Technology breeds lack of information


Let me tell you something. I am a pretty empathetic guy who enjoys giving praise to others.

When somebody hits the jackpot on anything, I am there celebrating with him doing high fives, singing a song, you name it.

Many peers throughout my career have said, “Luis, you are the best cheerleader higher education has ever had!”

I think they are probably right about this one. I get emotional about peoples’ successes. There is no technology that will ever replace the amount of empathy I have inside of me. Sorry motherboard: You will never change the way I treat others, regardless of how fast your processor is.

Not everybody is wired the same way. People have different personalties, likes, dislikes, beliefs and values. Some of us are a blend of what we call introvert and extrovert, whereas others are either one or the other.

Not everybody has the godly gift of exhortation, that’s for sure. A man with common sense must realize this fact. I do believe, however, that some technologies can be used to help others by serving as a mechanism for comforting the distressed to communicate with someone.

When people are down, technology can do wonders for them, as long as there is a caring person on the other side of the fence they can speak with. Texting and Facebook are great examples of these. That’s a good thing.

Paradoxically, technology itself has contributed to many feelings of distress that people experience these days. Our life pace is so fast today because of technology that many people are now forced to ignore others in order to accomplish in life what they themselves want to achieve. As a consequence, some folks have felt left out, which decades ago wouldn’t have even been an issue.

Let me say this: Advances in technology have changed the way we behave in society for the worst, because all of this technology has significantly reduced the amount of free time people have to be more empathetic toward others, and that’s not good.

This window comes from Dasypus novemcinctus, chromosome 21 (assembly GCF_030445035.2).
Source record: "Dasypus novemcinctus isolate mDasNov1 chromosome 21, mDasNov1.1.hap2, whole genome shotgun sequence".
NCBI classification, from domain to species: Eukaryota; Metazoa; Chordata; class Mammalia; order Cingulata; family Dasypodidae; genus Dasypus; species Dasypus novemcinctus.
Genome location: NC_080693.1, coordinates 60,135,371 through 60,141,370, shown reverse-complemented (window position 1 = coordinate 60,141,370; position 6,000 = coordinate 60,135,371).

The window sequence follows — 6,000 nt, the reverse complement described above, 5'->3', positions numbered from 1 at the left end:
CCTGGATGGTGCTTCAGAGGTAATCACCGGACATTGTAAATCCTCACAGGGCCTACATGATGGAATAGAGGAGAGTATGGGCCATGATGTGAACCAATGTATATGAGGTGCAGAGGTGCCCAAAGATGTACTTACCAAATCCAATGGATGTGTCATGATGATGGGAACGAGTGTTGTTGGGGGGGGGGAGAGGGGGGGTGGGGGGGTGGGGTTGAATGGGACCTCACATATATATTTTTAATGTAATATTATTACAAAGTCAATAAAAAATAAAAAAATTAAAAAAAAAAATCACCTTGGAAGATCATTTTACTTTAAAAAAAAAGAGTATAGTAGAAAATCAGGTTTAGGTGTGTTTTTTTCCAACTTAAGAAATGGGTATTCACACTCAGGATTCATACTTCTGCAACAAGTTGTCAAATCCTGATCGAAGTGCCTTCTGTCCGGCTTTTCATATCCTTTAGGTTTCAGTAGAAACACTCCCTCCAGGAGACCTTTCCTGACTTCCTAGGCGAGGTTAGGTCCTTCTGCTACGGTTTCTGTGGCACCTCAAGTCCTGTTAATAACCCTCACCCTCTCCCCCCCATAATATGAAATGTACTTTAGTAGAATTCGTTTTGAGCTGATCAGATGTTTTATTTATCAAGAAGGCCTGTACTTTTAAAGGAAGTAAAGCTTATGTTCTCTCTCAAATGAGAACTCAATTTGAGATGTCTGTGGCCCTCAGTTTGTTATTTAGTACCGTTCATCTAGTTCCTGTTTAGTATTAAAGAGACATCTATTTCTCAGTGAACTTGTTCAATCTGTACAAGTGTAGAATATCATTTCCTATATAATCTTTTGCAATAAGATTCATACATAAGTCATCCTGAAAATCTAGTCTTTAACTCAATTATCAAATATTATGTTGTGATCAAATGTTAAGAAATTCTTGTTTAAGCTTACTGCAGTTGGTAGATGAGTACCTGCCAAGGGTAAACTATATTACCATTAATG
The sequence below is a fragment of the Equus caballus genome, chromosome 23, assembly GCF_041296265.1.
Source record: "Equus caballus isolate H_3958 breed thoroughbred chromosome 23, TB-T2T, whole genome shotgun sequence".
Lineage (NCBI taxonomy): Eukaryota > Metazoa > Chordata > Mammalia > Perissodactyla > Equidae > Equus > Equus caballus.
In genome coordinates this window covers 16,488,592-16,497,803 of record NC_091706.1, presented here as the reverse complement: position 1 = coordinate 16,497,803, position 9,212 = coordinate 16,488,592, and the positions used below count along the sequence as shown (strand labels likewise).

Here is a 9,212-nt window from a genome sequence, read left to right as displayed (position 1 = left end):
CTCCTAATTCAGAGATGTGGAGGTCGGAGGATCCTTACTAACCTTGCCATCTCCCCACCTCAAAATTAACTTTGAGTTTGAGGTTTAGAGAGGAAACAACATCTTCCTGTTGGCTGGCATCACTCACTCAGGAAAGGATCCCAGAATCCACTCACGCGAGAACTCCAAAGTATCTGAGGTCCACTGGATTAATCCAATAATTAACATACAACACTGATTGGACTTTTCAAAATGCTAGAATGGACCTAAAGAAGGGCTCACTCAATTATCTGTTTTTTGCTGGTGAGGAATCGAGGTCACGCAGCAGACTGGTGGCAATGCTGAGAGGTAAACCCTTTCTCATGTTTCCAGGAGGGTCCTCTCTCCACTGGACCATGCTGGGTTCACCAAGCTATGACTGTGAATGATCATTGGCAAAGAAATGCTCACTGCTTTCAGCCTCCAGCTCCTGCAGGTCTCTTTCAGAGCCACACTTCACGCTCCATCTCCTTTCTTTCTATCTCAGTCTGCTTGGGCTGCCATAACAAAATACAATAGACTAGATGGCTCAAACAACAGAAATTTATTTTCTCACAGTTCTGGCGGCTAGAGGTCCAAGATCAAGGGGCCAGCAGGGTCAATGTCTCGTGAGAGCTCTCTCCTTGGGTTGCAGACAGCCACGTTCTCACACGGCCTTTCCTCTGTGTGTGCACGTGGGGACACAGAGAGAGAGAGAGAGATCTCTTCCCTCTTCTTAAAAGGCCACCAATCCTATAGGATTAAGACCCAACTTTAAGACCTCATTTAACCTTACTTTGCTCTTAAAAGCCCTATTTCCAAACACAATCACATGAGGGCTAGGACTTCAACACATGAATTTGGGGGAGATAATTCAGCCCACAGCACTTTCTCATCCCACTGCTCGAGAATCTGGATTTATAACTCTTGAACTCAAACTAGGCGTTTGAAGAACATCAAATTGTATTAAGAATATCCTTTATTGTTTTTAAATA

Am I saying that technology has contributed to the lack of empathy we have in America today? That’s exactly what I am saying. People today have to learn the ins and outs of any system by themselves, most of the time. Fortunate are those who get a life coach in order to assist them with learning the waters of a new system.

I am fine with that, personally. Not everybody is comfortable with this new reality, though. Advances in technology have caused more anxiety as some people need to be nurtured more than others in order to perform to capacity. The moment that we choose technology over people, this begins to happen more frequently.

In my opinion, the award-winning citizen of the present is the guy who gets things done and is also able to put himself in the shoes of others in order to comfort people once in a while. We need to realize, however, that empathy doesn’t always mean agreement.

Time has become a commodity for us all because of the constant development of faster microchips which has created the illusion that we can now work like a machine without experiencing any side effects. No we can’t!

Let me explain: If you overwork a machine, in two years you can replace its mechanical brain by acquiring a new computer. Can you replace your human brain every two years? Think about it. Failing to take this into account is lack of empathy itself! Lack of empathy is a major side effect of technology.

I do realize that I am a rare breed. I tend to easily empathize with people, but I have the common sense to realize that not everybody is wired the same way.

I am OK with people who aren’t as empathetic as me, as long as there is respect involved. People have different personalities, and unless you are in a person’s shoes, never assume that things are the way you think they are all the time. Chances are pretty high they aren’t.

Technology has made us more robotic, making us less warm toward others overall.

That’s all.


(About the writer: Dr. Luis C. Almeida is an associate professor of communication at Lee University and a TEDx speaker. He is the author of the book “Becoming a Brand: The Rise of Technomoderation,” and a devoted Christian. He can be reached via his website at